It’s a bit like Marmite – you either love it or hate it – but at least the people of South Holland have access to live classical music.
That wasn’t always the case, and just over 30 years ago the district was a bit of a desert when it came to the classics.
However, South Holland Concerts was established to fill that gap, and has been so successful it is now entering its 30th season.
Anna Maxey and Keith Dobney were the original prime movers, and are still involved, Anna as concert secretary and Keith as concert-goer.
David Jones was asked to become involved early on and has taken on a number of roles over time, but has been chairman for many years.
He says South Holland Concerts puts on four concerts a year, attracting anything from 80 to 150 people each time. The concerts give young people a chance to discover classical music too, because children and students can attend concerts at no charge.
He describes the concerts as chamber music, rather than a full orchestra, so performed by small groups of people, such as a solo piano recital, a piano trio, brass quintet and even small scale opera.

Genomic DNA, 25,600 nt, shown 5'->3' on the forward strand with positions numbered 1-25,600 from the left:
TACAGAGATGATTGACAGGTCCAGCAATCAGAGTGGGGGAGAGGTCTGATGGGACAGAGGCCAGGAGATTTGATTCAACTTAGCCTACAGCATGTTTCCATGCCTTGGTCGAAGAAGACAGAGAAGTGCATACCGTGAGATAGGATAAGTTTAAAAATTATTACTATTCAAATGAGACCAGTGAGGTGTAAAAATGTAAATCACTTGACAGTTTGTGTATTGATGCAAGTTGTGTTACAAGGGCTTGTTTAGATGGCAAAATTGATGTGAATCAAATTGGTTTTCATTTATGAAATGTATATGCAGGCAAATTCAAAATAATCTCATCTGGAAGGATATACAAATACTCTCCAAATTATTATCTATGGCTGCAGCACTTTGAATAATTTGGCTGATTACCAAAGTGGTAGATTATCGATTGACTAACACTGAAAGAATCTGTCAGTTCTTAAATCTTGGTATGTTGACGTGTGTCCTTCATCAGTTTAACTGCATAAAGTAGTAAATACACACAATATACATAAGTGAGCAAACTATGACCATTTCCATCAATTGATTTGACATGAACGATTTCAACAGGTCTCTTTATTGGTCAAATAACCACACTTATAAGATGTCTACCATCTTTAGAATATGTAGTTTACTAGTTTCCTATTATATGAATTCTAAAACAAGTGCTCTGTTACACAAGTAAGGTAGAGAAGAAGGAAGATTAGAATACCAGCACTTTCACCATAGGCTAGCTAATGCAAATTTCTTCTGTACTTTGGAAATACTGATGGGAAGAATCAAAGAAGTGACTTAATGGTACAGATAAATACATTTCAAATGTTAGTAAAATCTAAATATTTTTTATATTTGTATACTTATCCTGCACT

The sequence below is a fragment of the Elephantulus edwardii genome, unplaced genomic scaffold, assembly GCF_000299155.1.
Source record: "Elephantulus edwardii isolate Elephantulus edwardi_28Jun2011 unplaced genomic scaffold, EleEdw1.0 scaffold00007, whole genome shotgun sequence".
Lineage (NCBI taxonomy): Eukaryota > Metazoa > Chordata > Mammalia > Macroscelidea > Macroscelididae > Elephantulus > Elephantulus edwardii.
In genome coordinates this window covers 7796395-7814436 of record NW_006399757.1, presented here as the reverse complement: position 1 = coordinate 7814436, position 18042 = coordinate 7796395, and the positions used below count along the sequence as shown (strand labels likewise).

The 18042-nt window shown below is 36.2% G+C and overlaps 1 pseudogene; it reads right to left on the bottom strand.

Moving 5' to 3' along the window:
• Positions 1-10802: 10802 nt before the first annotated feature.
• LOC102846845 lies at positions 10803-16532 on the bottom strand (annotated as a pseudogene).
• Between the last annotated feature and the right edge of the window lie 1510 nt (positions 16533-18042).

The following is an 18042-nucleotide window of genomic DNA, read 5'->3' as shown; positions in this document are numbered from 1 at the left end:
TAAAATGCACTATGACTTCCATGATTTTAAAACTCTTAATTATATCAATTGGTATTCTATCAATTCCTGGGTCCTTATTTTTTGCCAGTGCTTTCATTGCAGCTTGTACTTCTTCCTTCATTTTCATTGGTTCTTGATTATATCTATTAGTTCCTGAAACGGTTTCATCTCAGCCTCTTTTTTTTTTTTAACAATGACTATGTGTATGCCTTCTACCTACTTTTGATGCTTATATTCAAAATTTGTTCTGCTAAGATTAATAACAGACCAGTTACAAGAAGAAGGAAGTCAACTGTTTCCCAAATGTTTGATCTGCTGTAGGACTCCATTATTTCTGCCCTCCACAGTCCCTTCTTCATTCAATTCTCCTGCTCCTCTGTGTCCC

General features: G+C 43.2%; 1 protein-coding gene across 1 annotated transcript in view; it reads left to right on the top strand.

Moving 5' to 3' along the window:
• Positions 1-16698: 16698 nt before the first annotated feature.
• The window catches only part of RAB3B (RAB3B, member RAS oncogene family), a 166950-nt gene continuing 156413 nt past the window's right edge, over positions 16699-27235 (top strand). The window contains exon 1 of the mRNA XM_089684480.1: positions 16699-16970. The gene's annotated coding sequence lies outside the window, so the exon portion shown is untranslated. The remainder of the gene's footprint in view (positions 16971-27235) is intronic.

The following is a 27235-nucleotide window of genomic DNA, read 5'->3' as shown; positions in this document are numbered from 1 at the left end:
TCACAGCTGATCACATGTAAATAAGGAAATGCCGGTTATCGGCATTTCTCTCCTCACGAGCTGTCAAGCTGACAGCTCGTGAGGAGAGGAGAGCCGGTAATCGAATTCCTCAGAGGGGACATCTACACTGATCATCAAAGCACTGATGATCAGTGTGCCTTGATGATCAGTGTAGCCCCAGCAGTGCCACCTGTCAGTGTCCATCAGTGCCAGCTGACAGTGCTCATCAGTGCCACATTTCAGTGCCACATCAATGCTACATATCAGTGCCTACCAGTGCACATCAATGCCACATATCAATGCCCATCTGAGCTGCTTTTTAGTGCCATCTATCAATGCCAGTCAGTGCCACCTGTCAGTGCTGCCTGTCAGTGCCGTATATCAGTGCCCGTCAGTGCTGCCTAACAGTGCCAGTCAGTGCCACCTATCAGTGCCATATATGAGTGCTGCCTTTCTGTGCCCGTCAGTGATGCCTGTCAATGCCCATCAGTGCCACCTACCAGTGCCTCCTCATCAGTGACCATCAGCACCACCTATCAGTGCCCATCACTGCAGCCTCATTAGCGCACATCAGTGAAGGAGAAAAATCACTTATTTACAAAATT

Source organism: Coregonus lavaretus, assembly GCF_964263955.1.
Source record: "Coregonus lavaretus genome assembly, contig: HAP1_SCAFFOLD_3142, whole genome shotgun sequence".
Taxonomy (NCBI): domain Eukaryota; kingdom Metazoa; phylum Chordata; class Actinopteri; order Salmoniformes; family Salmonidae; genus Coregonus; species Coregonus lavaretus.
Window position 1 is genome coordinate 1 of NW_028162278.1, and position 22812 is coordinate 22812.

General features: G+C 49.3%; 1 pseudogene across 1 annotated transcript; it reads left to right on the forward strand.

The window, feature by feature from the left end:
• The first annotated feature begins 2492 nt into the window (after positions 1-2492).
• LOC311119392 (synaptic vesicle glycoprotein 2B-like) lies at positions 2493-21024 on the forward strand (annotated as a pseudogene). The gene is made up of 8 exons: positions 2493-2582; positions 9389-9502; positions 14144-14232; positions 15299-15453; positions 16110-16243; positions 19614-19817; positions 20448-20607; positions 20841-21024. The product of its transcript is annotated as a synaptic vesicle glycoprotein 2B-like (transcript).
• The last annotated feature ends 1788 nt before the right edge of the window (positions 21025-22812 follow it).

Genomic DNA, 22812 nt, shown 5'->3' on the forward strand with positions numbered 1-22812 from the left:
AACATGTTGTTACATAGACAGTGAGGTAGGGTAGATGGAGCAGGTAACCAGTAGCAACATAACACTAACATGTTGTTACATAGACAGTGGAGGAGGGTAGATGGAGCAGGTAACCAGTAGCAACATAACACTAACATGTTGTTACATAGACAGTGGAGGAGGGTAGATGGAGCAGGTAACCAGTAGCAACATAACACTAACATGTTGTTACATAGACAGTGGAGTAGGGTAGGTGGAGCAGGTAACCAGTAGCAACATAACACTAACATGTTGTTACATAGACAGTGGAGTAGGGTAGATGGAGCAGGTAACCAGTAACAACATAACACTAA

David says: “We try to make it as varied as possible. The problem is people who like classical music might like string quartets, so how do you persuade them to come to a whole season of other things?
“It’s so varied, and the music is ageless and in so many different forms, from early music to Mozart, the heavy stuff to the romantics and 20th century stuff.
“We do hope people will subscribe to all four concerts because that gives us a base of confidence on which to build the next season.”
Each year, South Holland Concerts holds one event under the auspices of the Countess of Munster Musical Trust, which aims to further the careers of young, very talented musicians. David says the young people go through a massive audition and do very well to get on the scheme.
He says: “The deal is we provide a platform where they can perform and the Trust give it a heavily subsidised rate. You sometimes find the performer’s name up in bright lights in later years.”
Concert venues have altered over the years, from the comfy seating but poor acoustics of the NFU building, the Priory School, where a stage had to be built each time, a couple at St Mary and St Nicolas Church, to the newly refurbished South Holland Centre, where they have been held ever since.